NASA’s Imaging X-ray Polarimetry Explorer, or IXPE, is a space observatory built to discover the secrets of some of the most extreme objects in the universe – the remnants of supernova explosions, powerful particle streams spit out by feeding black holes, and more.
IXPE is NASA’s first mission to study the polarization of X-rays from many different types of celestial objects. Measuring the polarization of X-rays traces the story of where this light came from, including the geometry and inner workings of its source.
IXPE launched Dec. 9 on a Falcon 9 rocket from NASA’s Kennedy Space Center in Florida.
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Science of IXPE
X-rays are a form of high-energy light. They originate from places where matter is under extreme conditions – violent collisions, enormous explosions, 10-million-degree temperatures, fast rotations, and strong magnetic fields. They carry detailed information about the powerful phenomena that produce them. But Earth’s atmosphere blocks cosmic X-rays from reaching the ground, so they can only be collected by telescopes in space.
Polarized light carries unique details about where the light comes from and what it passes through. Light is made up of interconnected waves of electric and magnetic fields that interact with each other in a way that makes them oscillate, or vibrate, at right angles to the path the light is traveling. The vibrations can be up-and-down, side-to-side, or anywhere between. Polarized light is made up of electric fields that vibrate in just one direction.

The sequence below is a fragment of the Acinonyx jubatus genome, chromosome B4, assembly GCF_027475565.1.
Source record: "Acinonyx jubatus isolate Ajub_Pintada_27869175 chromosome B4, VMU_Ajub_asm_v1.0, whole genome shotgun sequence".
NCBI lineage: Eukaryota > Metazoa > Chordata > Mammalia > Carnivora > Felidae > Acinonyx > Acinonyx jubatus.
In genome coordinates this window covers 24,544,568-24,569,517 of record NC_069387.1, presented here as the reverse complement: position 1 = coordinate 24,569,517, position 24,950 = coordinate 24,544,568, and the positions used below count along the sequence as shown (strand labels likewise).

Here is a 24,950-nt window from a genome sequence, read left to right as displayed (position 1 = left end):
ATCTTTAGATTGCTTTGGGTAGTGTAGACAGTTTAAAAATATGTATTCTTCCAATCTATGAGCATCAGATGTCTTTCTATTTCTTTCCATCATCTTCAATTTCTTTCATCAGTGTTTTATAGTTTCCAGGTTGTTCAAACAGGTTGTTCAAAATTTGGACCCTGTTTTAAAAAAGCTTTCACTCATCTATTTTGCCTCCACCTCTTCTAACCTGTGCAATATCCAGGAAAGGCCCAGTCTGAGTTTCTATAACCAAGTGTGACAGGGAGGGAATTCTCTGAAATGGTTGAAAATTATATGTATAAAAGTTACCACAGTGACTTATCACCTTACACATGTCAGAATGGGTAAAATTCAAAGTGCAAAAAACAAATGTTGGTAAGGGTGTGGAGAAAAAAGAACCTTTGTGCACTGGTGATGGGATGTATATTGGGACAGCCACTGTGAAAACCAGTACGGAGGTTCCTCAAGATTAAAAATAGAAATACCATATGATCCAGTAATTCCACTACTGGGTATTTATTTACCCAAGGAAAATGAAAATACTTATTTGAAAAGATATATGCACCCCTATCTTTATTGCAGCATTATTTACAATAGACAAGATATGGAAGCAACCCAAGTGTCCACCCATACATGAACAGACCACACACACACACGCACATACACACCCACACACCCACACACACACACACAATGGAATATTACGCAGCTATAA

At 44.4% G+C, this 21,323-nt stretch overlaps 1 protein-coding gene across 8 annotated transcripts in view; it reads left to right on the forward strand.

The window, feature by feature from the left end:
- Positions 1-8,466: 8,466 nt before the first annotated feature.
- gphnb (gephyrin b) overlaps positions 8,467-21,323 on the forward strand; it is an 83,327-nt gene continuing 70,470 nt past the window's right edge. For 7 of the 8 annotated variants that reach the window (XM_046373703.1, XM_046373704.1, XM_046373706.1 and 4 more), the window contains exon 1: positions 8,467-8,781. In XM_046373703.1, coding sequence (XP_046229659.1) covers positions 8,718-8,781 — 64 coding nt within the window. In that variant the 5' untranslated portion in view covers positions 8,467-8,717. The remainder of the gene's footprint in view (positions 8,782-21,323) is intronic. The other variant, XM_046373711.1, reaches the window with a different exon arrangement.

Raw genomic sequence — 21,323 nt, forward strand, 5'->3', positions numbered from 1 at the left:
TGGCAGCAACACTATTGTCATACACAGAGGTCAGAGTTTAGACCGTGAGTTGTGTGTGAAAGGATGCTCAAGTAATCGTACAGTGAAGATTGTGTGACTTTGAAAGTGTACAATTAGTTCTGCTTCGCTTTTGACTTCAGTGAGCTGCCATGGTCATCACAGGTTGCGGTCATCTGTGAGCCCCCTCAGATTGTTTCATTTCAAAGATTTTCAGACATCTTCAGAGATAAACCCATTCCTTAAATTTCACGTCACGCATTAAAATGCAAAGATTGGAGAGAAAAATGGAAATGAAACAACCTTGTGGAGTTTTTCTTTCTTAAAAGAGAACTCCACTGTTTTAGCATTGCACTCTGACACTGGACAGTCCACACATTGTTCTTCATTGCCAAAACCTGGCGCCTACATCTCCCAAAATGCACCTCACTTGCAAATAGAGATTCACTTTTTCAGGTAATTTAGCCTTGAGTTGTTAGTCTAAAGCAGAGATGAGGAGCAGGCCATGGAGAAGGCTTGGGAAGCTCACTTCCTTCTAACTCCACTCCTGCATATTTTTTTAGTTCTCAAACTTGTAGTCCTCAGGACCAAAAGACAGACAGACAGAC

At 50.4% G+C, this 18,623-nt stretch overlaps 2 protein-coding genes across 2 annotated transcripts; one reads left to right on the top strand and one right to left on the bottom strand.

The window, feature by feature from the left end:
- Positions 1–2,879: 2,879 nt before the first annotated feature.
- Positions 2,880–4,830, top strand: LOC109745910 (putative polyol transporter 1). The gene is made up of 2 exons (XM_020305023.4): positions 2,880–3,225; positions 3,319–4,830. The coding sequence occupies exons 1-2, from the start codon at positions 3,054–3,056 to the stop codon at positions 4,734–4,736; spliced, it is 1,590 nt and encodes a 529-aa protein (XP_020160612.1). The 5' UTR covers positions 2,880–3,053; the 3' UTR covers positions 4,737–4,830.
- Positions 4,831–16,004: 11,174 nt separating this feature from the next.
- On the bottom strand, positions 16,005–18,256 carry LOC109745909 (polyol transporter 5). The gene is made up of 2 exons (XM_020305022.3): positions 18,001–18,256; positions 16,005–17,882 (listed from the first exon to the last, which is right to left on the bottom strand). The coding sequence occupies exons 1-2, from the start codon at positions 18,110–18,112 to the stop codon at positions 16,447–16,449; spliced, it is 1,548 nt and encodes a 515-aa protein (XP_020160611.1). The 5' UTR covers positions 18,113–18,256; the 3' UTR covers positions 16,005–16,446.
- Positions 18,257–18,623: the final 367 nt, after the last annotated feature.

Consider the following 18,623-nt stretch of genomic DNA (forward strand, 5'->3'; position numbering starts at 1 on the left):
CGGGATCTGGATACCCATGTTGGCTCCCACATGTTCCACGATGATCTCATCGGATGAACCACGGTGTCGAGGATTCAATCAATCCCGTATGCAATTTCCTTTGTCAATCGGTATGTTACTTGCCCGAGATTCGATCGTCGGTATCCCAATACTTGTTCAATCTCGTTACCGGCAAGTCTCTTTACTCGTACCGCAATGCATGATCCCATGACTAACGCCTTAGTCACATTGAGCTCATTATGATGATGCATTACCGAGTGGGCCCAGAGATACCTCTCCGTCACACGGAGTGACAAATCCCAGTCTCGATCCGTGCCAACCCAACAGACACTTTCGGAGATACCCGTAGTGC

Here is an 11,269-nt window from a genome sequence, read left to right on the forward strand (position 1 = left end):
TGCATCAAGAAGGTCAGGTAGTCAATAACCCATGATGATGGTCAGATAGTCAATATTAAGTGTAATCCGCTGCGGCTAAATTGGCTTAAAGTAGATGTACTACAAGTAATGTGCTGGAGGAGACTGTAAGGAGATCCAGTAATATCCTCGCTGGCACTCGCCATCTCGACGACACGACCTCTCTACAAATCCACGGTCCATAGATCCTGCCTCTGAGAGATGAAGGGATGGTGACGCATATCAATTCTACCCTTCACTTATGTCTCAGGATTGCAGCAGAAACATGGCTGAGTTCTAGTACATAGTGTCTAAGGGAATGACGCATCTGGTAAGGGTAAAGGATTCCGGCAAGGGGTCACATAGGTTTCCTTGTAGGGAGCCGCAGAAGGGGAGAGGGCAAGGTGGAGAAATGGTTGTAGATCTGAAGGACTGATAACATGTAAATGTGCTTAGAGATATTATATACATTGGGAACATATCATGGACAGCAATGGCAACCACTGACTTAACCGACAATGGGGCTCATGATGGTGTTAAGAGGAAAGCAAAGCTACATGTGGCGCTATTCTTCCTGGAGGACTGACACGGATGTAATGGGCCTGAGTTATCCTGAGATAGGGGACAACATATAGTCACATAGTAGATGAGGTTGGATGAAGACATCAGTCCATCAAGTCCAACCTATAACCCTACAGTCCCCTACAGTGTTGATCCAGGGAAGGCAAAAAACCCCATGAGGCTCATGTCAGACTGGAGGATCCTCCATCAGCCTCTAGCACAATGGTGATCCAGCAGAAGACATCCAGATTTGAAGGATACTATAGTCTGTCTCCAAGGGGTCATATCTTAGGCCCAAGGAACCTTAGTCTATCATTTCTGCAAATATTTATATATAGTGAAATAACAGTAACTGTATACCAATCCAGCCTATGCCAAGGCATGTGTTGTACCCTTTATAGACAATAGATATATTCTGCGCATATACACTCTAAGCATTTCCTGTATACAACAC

Light from a typical bulb, for example, produces electric fields that vibrate every which way. If the light is scattered or reflected by particles or surfaces, the light can become polarized – with vibrations aligned in just one direction.
IXPE builds on the discoveries of NASA’s Chandra X-ray Observatory and other space telescopes by measuring the amount and direction of polarization of X-ray light. IXPE’s polarization measurements will help scientists answer questions such as:
- How do black holes spin?
- Was the black hole at center of the Milky Way actively feeding on surrounding material in the past?
- How do pulsars shine so brightly in X-rays?
- What powers the jets of energetic particles that are ejected from the region around the supermassive black holes at the centers of galaxies?
IXPE will also serve as a unique tool to study the laws of nature in extreme conditions that we cannot recreate in a laboratory on Earth. IXPE’s polarization measurements might even hold clues to longstanding questions about the rules that govern high-energy physics on both a large scale and a very small, or quantum, scale.
IXPE carries three identical telescopes. Each telescope includes a set of cylindrical mirrors, or optics, and a sensitive detector. The mirrors collect X-rays from celestial objects and focus them onto the detectors, which make an image of the incoming X-rays and measure the polarization. All three mirror sets are separated from their corresponding detectors by a deployable 12-foot (3.7-meter) boom.
Soon after launching, IXPE will deploy its solar arrays and begin commissioning of the spacecraft. After about a week, IXPE will extend its boom. About a month after launch, IXPE will be ready to begin its two-year science mission. IXPE’s “first-light” target will be the supernova remnant Cassiopeia A, which was also Chandra’s first-light observation. IXPE will study approximately 40 celestial objects during its first year in space, with more detailed follow-up observations during the second year.